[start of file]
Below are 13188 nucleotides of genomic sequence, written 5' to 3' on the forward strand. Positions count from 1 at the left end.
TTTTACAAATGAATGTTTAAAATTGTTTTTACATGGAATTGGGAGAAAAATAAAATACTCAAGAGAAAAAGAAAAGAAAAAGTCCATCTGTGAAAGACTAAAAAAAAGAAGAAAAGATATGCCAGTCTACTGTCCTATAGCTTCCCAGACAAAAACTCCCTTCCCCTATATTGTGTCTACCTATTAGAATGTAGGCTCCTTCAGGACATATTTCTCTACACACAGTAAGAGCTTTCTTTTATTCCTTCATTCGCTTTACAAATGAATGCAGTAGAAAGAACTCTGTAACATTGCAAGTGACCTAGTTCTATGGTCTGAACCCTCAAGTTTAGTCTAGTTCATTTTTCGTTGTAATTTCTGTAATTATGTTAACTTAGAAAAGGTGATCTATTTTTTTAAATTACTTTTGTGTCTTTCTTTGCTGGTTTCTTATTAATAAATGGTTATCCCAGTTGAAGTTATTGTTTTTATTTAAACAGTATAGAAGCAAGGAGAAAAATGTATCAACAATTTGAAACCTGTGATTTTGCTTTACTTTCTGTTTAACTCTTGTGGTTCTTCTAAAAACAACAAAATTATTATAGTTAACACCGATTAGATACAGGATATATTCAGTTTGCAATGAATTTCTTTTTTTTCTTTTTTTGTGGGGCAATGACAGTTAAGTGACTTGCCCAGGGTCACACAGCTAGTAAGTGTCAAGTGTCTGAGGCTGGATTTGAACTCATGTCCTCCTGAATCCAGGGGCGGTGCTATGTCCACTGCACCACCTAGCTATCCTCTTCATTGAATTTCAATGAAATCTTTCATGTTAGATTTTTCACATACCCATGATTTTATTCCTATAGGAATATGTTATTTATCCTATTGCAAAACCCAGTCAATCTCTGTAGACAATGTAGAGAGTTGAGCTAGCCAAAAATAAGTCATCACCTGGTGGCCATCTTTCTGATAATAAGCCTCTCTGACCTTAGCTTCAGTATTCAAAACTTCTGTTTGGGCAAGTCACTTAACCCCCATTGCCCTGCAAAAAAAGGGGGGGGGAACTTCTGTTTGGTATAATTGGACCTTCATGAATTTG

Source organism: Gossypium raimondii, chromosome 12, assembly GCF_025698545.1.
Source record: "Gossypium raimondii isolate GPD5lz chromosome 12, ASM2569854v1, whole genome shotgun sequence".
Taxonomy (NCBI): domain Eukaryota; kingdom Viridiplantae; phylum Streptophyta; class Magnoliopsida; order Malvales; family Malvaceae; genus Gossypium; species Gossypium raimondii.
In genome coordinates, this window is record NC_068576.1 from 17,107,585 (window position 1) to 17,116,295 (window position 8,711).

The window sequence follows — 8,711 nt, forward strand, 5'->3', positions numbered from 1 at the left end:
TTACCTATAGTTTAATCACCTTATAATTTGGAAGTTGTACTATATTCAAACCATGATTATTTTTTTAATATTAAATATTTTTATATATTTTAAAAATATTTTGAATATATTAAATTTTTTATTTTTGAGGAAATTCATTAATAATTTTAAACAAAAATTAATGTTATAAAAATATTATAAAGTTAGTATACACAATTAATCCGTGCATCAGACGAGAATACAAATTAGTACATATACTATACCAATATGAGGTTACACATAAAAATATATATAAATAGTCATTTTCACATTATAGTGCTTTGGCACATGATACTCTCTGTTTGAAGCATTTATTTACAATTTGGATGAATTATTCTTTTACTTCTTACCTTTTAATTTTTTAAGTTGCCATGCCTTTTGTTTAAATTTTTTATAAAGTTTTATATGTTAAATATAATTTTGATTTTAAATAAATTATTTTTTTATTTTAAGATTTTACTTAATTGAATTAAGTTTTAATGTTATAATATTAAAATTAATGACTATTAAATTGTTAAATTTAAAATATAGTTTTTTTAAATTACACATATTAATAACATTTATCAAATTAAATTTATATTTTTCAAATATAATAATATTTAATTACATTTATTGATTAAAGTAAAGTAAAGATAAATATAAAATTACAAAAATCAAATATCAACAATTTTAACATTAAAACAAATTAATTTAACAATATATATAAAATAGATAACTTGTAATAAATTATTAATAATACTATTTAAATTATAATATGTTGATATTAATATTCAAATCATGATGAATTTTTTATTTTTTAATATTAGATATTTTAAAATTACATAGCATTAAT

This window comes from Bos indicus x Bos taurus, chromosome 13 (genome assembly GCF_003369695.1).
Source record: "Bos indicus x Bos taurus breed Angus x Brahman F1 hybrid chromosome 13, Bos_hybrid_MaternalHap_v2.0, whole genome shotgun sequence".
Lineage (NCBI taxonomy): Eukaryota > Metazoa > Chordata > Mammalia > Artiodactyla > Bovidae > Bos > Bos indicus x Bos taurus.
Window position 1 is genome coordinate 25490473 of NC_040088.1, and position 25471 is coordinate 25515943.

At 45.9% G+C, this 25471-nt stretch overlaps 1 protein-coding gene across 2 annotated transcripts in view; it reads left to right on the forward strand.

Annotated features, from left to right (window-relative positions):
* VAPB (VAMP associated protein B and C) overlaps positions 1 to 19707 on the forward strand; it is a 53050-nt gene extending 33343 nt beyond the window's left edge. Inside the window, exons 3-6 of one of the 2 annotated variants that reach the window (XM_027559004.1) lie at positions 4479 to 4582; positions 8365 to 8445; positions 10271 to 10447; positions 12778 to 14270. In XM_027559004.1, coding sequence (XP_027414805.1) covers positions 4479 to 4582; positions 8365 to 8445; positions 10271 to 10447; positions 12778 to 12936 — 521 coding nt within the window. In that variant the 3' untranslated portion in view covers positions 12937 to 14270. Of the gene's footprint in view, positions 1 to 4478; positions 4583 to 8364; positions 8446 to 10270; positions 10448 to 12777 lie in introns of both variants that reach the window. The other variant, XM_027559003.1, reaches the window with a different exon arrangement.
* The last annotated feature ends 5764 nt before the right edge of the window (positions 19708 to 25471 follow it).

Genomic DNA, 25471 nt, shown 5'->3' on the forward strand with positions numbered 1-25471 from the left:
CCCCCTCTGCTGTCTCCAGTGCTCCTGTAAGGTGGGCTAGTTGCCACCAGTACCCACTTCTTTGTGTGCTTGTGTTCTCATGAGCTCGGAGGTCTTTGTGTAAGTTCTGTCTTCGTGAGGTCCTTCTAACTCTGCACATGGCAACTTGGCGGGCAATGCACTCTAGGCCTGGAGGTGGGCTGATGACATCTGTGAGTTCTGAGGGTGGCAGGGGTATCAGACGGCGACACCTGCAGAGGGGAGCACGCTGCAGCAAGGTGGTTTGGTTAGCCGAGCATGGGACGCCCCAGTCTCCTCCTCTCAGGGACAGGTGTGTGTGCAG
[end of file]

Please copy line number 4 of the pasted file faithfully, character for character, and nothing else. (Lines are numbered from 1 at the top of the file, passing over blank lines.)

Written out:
Source record: "Gossypium raimondii isolate GPD5lz chromosome 12, ASM2569854v1, whole genome shotgun sequence".